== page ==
NASA's Hubble Space Telescope will have two opportunities in the next two years to search for Earth-sized planets orbiting the red dwarf star, Proxima Centauri.
Scientists believe studying possible Earth-sized bodies will help them learn more about Earth itself.
According to Science World Report, Proxima Centauri is the closest star to Earth's Sun. From October 2014 through February 2016, the star will pass in front of two other stars, exposing possible observable planets. Scientists believe by looking for microlensing effects left by the stars they will be able to view the planets.
"Microlensing occurs when a foreground star passes close to our line of sight to a more distant background star. These images of the background star may be distorted, brightened and multiplied depending on the alignment between the foreground lens and the background source," reports Science World.
Red stars are among the most common types of stars within the Milky Way Galaxy. Alpha Centauri is the closest star of a trio to the Earth's solar system. Red Dwarf's are smaller than Earth's Sun, therefore the planets are generally smaller or closer to the size of the Earth, says Space.com.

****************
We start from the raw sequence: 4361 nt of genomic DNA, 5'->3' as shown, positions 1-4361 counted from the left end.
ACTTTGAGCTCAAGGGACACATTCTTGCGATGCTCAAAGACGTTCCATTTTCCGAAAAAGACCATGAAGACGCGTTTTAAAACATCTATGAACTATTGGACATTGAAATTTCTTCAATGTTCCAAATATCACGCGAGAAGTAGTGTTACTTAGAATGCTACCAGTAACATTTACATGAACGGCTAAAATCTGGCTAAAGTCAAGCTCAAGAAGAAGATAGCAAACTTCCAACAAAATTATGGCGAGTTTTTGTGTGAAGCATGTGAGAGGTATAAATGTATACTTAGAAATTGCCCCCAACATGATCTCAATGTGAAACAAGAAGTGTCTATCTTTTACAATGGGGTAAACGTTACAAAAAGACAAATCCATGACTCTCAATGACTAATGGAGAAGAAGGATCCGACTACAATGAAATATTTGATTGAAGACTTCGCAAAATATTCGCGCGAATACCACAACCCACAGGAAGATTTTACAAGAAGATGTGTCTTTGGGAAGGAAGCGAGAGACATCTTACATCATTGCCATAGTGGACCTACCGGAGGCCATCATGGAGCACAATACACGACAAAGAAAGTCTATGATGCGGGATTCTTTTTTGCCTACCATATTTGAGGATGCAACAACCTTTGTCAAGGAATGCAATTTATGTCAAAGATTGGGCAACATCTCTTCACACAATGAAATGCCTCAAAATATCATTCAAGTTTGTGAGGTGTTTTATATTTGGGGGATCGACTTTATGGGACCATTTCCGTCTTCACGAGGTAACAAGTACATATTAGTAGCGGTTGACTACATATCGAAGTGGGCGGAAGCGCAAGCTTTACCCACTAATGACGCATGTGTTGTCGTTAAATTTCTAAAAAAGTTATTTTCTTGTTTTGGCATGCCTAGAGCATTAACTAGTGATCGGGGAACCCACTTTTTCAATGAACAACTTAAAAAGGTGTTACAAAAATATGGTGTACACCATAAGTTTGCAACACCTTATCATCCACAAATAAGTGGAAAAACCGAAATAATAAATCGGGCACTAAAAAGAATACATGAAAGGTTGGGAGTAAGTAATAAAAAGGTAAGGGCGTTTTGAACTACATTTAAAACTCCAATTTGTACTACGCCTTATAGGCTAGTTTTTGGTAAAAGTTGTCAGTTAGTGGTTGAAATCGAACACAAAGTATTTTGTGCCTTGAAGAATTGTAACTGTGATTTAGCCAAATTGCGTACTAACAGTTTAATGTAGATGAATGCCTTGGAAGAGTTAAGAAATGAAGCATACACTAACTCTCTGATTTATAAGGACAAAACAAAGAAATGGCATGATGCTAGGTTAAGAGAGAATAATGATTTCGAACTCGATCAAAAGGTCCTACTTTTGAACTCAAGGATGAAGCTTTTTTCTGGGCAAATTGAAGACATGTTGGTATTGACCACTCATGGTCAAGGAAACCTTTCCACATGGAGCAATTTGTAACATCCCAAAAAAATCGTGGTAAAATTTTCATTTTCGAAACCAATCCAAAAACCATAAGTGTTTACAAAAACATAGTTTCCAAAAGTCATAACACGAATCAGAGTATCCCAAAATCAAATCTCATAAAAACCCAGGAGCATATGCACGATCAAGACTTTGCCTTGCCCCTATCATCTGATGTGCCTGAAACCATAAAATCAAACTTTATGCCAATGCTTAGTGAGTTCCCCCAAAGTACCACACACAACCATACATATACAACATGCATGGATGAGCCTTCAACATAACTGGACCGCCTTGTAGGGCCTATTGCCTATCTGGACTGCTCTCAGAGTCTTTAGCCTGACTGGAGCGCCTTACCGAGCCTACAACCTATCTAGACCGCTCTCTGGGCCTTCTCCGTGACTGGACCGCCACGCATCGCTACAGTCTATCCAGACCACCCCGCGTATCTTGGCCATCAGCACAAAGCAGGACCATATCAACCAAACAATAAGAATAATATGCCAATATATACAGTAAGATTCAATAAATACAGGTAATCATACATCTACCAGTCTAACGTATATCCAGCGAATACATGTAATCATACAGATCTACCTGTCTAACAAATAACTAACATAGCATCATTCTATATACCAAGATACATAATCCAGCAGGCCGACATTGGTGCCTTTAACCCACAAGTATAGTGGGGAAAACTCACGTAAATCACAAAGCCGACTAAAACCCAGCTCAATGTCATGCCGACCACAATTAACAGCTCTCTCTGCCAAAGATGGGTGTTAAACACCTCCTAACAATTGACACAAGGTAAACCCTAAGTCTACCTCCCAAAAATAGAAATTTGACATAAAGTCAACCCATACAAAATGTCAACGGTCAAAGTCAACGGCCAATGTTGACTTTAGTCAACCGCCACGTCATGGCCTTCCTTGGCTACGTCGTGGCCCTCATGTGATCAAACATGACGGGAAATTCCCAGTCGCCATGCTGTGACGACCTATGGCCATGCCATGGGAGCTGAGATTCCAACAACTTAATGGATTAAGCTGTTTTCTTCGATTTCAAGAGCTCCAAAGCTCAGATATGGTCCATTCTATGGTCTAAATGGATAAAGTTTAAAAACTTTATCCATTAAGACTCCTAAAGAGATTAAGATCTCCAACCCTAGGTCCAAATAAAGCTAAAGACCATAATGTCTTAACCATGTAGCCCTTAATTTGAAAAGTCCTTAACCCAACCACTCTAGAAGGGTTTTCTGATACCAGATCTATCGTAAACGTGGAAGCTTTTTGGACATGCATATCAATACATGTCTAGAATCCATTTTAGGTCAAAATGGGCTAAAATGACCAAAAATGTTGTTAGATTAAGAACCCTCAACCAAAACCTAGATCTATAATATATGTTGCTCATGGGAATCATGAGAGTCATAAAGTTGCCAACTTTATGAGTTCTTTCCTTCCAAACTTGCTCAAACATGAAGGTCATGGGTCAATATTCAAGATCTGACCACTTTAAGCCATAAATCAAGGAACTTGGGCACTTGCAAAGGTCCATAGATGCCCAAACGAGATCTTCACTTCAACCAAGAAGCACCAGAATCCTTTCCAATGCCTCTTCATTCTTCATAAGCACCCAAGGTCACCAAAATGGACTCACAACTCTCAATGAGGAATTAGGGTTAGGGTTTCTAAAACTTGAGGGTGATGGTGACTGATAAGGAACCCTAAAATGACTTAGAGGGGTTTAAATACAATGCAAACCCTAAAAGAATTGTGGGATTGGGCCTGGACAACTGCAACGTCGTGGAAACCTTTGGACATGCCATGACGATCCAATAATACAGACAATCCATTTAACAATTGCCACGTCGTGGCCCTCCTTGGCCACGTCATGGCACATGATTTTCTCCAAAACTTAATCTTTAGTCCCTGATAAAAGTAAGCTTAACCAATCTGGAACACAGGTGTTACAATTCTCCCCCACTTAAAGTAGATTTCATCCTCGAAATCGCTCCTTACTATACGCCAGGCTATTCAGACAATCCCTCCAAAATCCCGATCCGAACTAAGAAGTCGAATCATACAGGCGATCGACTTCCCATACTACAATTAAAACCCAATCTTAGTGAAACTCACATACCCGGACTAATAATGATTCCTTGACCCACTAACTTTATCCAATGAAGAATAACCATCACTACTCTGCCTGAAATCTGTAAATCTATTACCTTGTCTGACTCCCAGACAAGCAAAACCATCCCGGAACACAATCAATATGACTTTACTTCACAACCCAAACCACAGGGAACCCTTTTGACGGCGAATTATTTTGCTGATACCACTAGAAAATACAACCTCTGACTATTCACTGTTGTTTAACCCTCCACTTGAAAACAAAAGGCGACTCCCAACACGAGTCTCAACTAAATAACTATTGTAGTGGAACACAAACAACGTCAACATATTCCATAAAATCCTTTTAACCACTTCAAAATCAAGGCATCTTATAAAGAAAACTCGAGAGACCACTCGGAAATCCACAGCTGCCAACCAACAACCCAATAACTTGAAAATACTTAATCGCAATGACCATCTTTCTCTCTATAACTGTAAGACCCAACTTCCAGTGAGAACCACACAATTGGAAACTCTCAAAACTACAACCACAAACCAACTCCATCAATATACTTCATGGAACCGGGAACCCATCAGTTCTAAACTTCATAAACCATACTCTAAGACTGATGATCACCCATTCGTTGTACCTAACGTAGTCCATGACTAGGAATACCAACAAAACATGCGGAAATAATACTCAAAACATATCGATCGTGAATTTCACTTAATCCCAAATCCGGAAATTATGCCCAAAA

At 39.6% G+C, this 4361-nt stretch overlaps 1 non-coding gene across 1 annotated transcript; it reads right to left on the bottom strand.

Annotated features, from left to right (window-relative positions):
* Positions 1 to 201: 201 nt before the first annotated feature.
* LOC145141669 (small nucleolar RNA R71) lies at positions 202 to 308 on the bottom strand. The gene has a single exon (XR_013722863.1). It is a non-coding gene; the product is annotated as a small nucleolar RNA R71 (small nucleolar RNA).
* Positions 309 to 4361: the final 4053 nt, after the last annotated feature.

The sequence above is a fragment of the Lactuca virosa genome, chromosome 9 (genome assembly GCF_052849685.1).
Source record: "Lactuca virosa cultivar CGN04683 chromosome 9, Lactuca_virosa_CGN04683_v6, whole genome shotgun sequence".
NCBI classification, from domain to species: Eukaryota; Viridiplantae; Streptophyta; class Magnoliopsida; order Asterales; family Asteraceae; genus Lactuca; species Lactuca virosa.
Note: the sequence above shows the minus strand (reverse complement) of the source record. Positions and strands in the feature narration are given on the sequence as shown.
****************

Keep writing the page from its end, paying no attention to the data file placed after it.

Recently scientists discovered a never-before-seen alien planet just 300 light years away. The improbable length of 300 light years, or 3.7 billion round trip flights to the moon, was observed orbiting a star of that distance.
This planet may be the smallest foreign world seen outside of the solar system, according to Fox News. A photo was released Monday by the European Southern Observatory (ESO) depicting the new planet as a bright blue dot next to it's star, HD 95086. The planet, HD 95086 b, is suspected to be a gas giant, much like the outer four planets: Jupiter, Saturn, Uranus, and Neptune.
ESO, based in Chile, used their massive telescope to spot the celestial object, and believe it is only four or five times larger than Jupiter based on its brightness.